Wpcs bitcoin exchange

Access to this page has been denied because we believe you are using automation tools to browse the website. United Kingdom with an interest in technology stocks. A third George Ronan, with no bio but a decidedly different headshot, was briefly among the contributors to Benzinga. The purported wpcs bitcoin exchange pieces by the multiple George Ronans are a prime example.

Sharesleuth turned up more than 140 articles with that byline, on seven different sites. Most of the original Ronan’s 11 articles at Seeking Alpha called attention to companies that were created or bankrolled by Barry C. Honig, a South Florida financier who figures into at least two Securities and Exchange Commission investigations. So did six of the seven Ronan articles on four other sites, including Investing. Using the Ronan stories as markers, we found more than 60 other writers who have systematically promoted companies connected to Honig and his associates, including longtime business partner Michael H. Phillip Frost, chairman and chief executive of Opko Health Inc. Sharesleuth determined that the majority of those writers also were fake — part of an elaborate, long-running effort to spark interest in obscure public companies by creating bullish stories that were posted and reposted across the internet.

The stealth promotion network includes a handful of real people who have touted the same stocks with such regularity that it is impossible to view their posts as a coincidence. All told, we turned up nearly 600 bullish articles about Honig-related companies that fit the pattern of stealth promotional pieces. Nearly 50 stories posted on Gurufocus. More than 40 stories posted on Trefis. More than 20 stories posted at Investing. They also appeared in news summaries for the featured companies at Nasdaq. That’s the exchange where most of those stocks trade.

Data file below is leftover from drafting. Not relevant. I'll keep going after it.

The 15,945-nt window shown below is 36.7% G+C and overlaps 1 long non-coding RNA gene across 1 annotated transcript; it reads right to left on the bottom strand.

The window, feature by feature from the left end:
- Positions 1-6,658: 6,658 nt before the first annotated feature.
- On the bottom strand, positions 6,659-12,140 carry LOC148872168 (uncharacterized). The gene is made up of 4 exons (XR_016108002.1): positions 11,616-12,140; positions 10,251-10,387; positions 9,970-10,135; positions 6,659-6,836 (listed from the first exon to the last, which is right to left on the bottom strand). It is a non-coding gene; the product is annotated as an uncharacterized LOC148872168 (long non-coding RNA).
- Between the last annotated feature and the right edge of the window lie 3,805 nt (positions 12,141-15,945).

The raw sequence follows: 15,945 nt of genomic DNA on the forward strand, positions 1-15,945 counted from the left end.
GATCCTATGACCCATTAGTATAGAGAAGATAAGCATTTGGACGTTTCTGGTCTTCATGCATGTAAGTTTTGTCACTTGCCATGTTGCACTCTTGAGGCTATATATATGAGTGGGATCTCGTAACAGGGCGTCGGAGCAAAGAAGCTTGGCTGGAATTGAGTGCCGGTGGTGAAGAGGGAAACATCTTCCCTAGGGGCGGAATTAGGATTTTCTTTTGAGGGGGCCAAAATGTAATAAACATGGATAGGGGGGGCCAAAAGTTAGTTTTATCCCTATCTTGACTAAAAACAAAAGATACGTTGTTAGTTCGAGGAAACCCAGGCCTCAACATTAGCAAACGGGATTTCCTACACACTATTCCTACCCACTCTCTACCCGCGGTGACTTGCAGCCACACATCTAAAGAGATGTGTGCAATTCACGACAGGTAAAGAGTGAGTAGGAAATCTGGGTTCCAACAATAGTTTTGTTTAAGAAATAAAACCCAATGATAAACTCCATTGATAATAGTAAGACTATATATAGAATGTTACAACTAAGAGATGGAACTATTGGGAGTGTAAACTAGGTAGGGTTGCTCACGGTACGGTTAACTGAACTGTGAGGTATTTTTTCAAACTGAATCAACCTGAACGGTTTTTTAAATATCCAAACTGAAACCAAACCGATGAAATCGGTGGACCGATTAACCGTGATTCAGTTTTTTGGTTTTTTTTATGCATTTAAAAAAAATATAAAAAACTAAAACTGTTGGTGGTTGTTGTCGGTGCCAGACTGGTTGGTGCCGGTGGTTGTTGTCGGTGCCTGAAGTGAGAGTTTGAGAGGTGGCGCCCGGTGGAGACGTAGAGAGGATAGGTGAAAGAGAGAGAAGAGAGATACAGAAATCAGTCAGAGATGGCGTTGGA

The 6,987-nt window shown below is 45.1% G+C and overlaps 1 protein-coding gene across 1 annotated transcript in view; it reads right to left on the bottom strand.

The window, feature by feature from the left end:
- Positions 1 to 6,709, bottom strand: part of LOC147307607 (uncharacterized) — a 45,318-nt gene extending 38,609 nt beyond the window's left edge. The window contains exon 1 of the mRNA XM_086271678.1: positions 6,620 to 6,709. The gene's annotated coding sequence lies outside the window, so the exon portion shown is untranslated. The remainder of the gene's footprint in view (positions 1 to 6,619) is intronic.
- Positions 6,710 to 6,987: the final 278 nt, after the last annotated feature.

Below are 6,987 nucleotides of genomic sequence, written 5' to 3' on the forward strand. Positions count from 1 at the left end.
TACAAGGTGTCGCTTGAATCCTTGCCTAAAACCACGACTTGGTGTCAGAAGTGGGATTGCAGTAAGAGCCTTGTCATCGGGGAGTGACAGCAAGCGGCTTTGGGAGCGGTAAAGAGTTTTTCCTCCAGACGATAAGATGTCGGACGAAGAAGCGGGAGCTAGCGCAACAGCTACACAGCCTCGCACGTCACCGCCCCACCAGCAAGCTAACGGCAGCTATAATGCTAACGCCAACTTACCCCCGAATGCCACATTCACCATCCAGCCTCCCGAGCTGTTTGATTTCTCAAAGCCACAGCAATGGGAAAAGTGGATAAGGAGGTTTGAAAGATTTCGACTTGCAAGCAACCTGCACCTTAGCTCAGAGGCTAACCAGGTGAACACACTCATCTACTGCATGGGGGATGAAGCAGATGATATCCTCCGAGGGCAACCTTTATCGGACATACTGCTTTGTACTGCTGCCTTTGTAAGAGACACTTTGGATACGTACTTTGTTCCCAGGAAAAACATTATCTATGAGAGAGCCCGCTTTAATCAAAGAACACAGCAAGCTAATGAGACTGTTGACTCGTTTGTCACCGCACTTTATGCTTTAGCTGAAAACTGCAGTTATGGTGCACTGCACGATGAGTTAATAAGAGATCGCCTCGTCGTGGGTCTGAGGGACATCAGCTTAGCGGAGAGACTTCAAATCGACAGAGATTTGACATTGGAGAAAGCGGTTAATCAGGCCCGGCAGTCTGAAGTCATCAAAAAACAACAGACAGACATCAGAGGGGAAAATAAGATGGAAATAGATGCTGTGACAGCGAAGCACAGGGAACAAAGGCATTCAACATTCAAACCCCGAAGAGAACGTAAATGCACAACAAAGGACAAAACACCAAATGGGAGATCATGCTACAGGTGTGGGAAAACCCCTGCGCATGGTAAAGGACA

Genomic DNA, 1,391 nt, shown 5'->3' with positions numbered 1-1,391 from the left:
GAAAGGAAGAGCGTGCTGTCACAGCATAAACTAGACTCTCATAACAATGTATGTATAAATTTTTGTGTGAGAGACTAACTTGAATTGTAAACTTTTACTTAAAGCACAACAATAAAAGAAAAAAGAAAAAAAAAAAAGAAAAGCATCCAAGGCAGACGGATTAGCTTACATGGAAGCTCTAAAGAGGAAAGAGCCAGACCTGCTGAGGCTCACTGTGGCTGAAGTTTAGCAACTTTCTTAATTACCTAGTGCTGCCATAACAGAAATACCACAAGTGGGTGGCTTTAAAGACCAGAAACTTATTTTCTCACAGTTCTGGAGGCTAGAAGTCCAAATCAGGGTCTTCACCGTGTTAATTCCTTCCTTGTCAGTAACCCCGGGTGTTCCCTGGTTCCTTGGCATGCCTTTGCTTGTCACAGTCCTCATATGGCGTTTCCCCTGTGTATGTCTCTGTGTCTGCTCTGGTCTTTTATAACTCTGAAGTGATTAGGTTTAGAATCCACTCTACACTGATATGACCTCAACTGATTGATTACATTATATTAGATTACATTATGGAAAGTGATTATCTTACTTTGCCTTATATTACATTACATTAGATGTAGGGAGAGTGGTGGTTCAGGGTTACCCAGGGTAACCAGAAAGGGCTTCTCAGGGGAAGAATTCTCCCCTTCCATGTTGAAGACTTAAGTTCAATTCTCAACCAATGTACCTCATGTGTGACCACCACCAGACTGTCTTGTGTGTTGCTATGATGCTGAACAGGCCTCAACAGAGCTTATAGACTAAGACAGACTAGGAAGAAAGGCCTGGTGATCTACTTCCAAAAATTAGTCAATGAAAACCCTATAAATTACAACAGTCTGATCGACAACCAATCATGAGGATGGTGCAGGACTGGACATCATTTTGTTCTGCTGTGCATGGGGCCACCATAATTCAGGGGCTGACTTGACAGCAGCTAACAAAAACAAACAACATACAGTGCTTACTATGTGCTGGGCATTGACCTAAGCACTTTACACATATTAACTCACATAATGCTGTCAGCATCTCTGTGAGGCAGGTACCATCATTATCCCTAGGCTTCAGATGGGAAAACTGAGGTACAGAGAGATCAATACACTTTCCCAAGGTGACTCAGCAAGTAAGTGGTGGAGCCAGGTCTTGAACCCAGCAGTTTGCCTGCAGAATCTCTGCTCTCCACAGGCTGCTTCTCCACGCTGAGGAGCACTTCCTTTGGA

We have been watching for more than a year, to determine how the articles originate, how the campaigns spread and how they help to boost share prices and trading volumes. Among other things, we found concentrations of stories in the days and weeks leading up to share sales, and just before and after mergers, acquisitions or other market-moving events. We discovered nearly 40 instances where writers in the stealth promotion network posted three or more articles about the same Honig-backed company within a few days of one another. In many cases, they were the only writers posting stories about those stocks. They routinely spotlighted companies backed by Honig and his associates.

Zazoff was the official investor relations representative for some of the companies that were featured at Market Exclusive, or were touted on other sites by members of the stealth promotion network. Zazoff told Sharesleuth that although he established Market Exclusive, he sold the site to an investment group in 2013. That was before it began posting content on a regular basis. He denied any involvement in the activities outlined in this report. Honig has helped dozens of small companies go public, primarily through reverse mergers with the shells of failed or failing businesses. He and his partners typically arrange the deals and provide financing, in return for significant amounts of stock or convertible notes. Although many of those companies have seen sharp, temporary increases in their stock prices, they seldom have produced long-term gains for ordinary investors.